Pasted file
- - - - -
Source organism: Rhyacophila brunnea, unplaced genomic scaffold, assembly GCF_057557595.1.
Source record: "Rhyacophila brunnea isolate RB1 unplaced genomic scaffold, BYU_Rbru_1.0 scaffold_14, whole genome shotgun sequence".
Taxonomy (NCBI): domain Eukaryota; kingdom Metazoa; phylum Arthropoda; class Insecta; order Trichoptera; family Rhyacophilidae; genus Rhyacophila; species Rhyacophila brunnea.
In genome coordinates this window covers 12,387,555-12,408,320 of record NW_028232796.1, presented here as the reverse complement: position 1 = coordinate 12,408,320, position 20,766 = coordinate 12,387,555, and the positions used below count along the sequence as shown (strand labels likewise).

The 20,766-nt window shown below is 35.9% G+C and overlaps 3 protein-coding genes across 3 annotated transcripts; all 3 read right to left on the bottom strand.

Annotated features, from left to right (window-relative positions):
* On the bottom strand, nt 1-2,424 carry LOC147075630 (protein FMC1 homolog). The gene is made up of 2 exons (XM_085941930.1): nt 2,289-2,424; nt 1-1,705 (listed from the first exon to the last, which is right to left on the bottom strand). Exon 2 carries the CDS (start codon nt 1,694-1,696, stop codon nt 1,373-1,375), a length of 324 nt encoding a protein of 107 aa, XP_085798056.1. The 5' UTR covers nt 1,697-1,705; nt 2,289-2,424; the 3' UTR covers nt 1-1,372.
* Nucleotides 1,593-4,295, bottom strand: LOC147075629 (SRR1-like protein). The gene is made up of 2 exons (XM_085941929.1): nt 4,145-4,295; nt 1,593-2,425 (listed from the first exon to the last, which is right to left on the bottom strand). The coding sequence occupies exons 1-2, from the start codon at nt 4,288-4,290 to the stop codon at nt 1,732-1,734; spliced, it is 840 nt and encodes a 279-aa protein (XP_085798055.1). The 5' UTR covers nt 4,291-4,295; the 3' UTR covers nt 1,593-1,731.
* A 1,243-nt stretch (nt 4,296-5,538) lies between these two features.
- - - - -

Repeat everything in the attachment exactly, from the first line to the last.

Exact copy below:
Source organism: Rhyacophila brunnea, unplaced genomic scaffold, assembly GCF_057557595.1.
Source record: "Rhyacophila brunnea isolate RB1 unplaced genomic scaffold, BYU_Rbru_1.0 scaffold_14, whole genome shotgun sequence".
Taxonomy (NCBI): domain Eukaryota; kingdom Metazoa; phylum Arthropoda; class Insecta; order Trichoptera; family Rhyacophilidae; genus Rhyacophila; species Rhyacophila brunnea.
In genome coordinates this window covers 12,387,555-12,408,320 of record NW_028232796.1, presented here as the reverse complement: position 1 = coordinate 12,408,320, position 20,766 = coordinate 12,387,555, and the positions used below count along the sequence as shown (strand labels likewise).

The 20,766-nt window shown below is 35.9% G+C and overlaps 3 protein-coding genes across 3 annotated transcripts; all 3 read right to left on the bottom strand.

Annotated features, from left to right (window-relative positions):
* On the bottom strand, nt 1-2,424 carry LOC147075630 (protein FMC1 homolog). The gene is made up of 2 exons (XM_085941930.1): nt 2,289-2,424; nt 1-1,705 (listed from the first exon to the last, which is right to left on the bottom strand). Exon 2 carries the CDS (start codon nt 1,694-1,696, stop codon nt 1,373-1,375), a length of 324 nt encoding a protein of 107 aa, XP_085798056.1. The 5' UTR covers nt 1,697-1,705; nt 2,289-2,424; the 3' UTR covers nt 1-1,372.
* Nucleotides 1,593-4,295, bottom strand: LOC147075629 (SRR1-like protein). The gene is made up of 2 exons (XM_085941929.1): nt 4,145-4,295; nt 1,593-2,425 (listed from the first exon to the last, which is right to left on the bottom strand). The coding sequence occupies exons 1-2, from the start codon at nt 4,288-4,290 to the stop codon at nt 1,732-1,734; spliced, it is 840 nt and encodes a 279-aa protein (XP_085798055.1). The 5' UTR covers nt 4,291-4,295; the 3' UTR covers nt 1,593-1,731.
* A 1,243-nt stretch (nt 4,296-5,538) lies between these two features.